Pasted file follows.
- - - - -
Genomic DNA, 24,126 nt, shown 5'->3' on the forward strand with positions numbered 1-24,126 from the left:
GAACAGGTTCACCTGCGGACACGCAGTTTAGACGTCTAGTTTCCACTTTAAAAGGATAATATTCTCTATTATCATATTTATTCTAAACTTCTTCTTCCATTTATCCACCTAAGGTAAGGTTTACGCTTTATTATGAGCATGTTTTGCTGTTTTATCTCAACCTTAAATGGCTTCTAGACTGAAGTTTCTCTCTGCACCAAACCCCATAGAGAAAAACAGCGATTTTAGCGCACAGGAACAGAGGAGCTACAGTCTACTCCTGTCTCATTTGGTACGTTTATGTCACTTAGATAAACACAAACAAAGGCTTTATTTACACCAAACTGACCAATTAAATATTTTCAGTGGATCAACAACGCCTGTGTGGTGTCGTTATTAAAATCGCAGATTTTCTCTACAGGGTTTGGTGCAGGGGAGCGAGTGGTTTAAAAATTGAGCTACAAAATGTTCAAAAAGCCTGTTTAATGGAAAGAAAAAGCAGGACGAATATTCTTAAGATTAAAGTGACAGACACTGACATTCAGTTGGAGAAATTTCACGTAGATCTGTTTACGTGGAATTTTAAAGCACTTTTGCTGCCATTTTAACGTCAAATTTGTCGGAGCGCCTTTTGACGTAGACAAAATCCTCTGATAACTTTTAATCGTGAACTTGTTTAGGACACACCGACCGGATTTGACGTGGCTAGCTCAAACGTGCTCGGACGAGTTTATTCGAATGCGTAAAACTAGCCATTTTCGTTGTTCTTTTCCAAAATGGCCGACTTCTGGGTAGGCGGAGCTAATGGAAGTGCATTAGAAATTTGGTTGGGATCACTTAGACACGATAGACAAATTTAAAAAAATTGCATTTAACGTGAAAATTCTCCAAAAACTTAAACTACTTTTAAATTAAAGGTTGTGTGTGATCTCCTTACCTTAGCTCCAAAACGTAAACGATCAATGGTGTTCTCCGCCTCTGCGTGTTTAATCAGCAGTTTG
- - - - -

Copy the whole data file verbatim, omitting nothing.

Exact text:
Genomic DNA, 24,126 nt, shown 5'->3' on the forward strand with positions numbered 1-24,126 from the left:
GAACAGGTTCACCTGCGGACACGCAGTTTAGACGTCTAGTTTCCACTTTAAAAGGATAATATTCTCTATTATCATATTTATTCTAAACTTCTTCTTCCATTTATCCACCTAAGGTAAGGTTTACGCTTTATTATGAGCATGTTTTGCTGTTTTATCTCAACCTTAAATGGCTTCTAGACTGAAGTTTCTCTCTGCACCAAACCCCATAGAGAAAAACAGCGATTTTAGCGCACAGGAACAGAGGAGCTACAGTCTACTCCTGTCTCATTTGGTACGTTTATGTCACTTAGATAAACACAAACAAAGGCTTTATTTACACCAAACTGACCAATTAAATATTTTCAGTGGATCAACAACGCCTGTGTGGTGTCGTTATTAAAATCGCAGATTTTCTCTACAGGGTTTGGTGCAGGGGAGCGAGTGGTTTAAAAATTGAGCTACAAAATGTTCAAAAAGCCTGTTTAATGGAAAGAAAAAGCAGGACGAATATTCTTAAGATTAAAGTGACAGACACTGACATTCAGTTGGAGAAATTTCACGTAGATCTGTTTACGTGGAATTTTAAAGCACTTTTGCTGCCATTTTAACGTCAAATTTGTCGGAGCGCCTTTTGACGTAGACAAAATCCTCTGATAACTTTTAATCGTGAACTTGTTTAGGACACACCGACCGGATTTGACGTGGCTAGCTCAAACGTGCTCGGACGAGTTTATTCGAATGCGTAAAACTAGCCATTTTCGTTGTTCTTTTCCAAAATGGCCGACTTCTGGGTAGGCGGAGCTAATGGAAGTGCATTAGAAATTTGGTTGGGATCACTTAGACACGATAGACAAATTTAAAAAAATTGCATTTAACGTGAAAATTCTCCAAAAACTTAAACTACTTTTAAATTAAAGGTTGTGTGTGATCTCCTTACCTTAGCTCCAAAACGTAAACGATCAATGGTGTTCTCCGCCTCTGCGTGTTTAATCAGCAGTTTG